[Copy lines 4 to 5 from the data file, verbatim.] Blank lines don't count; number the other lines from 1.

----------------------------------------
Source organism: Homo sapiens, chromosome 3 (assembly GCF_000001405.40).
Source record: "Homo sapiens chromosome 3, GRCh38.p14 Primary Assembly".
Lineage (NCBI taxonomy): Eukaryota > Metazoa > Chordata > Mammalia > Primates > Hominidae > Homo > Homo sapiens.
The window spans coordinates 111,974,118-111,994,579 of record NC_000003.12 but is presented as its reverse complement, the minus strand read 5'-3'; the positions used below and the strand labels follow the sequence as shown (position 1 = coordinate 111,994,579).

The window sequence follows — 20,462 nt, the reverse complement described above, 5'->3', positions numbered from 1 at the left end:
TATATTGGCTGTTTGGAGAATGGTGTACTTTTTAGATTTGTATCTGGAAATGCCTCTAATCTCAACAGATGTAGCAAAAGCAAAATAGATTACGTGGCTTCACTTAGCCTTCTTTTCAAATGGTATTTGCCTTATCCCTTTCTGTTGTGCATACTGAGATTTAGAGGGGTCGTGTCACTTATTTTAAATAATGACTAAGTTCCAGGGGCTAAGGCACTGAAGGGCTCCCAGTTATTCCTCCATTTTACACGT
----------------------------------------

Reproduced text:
The window spans coordinates 111,974,118-111,994,579 of record NC_000003.12 but is presented as its reverse complement, the minus strand read 5'-3'; the positions used below and the strand labels follow the sequence as shown (position 1 = coordinate 111,994,579).

The window sequence follows — 20,462 nt, the reverse complement described above, 5'->3', positions numbered from 1 at the left end: